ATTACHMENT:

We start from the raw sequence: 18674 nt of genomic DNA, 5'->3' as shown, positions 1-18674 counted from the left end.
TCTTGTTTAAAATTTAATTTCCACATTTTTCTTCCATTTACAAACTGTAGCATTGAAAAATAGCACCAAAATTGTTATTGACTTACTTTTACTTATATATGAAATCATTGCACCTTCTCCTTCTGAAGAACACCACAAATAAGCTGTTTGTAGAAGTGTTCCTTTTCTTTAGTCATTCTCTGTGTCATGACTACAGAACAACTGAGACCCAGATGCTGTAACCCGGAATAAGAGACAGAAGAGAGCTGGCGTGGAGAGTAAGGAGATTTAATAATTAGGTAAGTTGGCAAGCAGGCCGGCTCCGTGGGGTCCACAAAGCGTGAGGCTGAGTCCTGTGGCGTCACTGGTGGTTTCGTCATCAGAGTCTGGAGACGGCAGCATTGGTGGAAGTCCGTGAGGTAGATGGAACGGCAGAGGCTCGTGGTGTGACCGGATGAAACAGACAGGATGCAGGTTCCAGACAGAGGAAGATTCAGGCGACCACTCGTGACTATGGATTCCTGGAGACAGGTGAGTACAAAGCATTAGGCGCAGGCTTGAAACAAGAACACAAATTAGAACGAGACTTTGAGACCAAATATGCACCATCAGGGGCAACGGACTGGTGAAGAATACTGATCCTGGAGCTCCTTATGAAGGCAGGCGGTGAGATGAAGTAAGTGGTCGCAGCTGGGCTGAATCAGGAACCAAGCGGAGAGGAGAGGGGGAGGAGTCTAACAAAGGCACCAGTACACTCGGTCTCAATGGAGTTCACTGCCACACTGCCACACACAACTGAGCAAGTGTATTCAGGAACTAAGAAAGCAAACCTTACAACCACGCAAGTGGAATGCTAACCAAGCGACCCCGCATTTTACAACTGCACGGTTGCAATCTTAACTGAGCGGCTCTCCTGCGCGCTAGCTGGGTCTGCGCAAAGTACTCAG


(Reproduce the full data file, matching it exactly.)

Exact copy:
We start from the raw sequence: 18674 nt of genomic DNA, 5'->3' as shown, positions 1-18674 counted from the left end.
TCTTGTTTAAAATTTAATTTCCACATTTTTCTTCCATTTACAAACTGTAGCATTGAAAAATAGCACCAAAATTGTTATTGACTTACTTTTACTTATATATGAAATCATTGCACCTTCTCCTTCTGAAGAACACCACAAATAAGCTGTTTGTAGAAGTGTTCCTTTTCTTTAGTCATTCTCTGTGTCATGACTACAGAACAACTGAGACCCAGATGCTGTAACCCGGAATAAGAGACAGAAGAGAGCTGGCGTGGAGAGTAAGGAGATTTAATAATTAGGTAAGTTGGCAAGCAGGCCGGCTCCGTGGGGTCCACAAAGCGTGAGGCTGAGTCCTGTGGCGTCACTGGTGGTTTCGTCATCAGAGTCTGGAGACGGCAGCATTGGTGGAAGTCCGTGAGGTAGATGGAACGGCAGAGGCTCGTGGTGTGACCGGATGAAACAGACAGGATGCAGGTTCCAGACAGAGGAAGATTCAGGCGACCACTCGTGACTATGGATTCCTGGAGACAGGTGAGTACAAAGCATTAGGCGCAGGCTTGAAACAAGAACACAAATTAGAACGAGACTTTGAGACCAAATATGCACCATCAGGGGCAACGGACTGGTGAAGAATACTGATCCTGGAGCTCCTTATGAAGGCAGGCGGTGAGATGAAGTAAGTGGTCGCAGCTGGGCTGAATCAGGAACCAAGCGGAGAGGAGAGGGGGAGGAGTCTAACAAAGGCACCAGTACACTCGGTCTCAATGGAGTTCACTGCCACACTGCCACACACAACTGAGCAAGTGTATTCAGGAACTAAGAAAGCAAACCTTACAACCACGCAAGTGGAATGCTAACCAAGCGACCCCGCATTTTACAACTGCACGGTTGCAATCTTAACTGAGCGGCTCTCCTGCGCGCTAGCTGGGTCTGCGCAAAGTACTCAG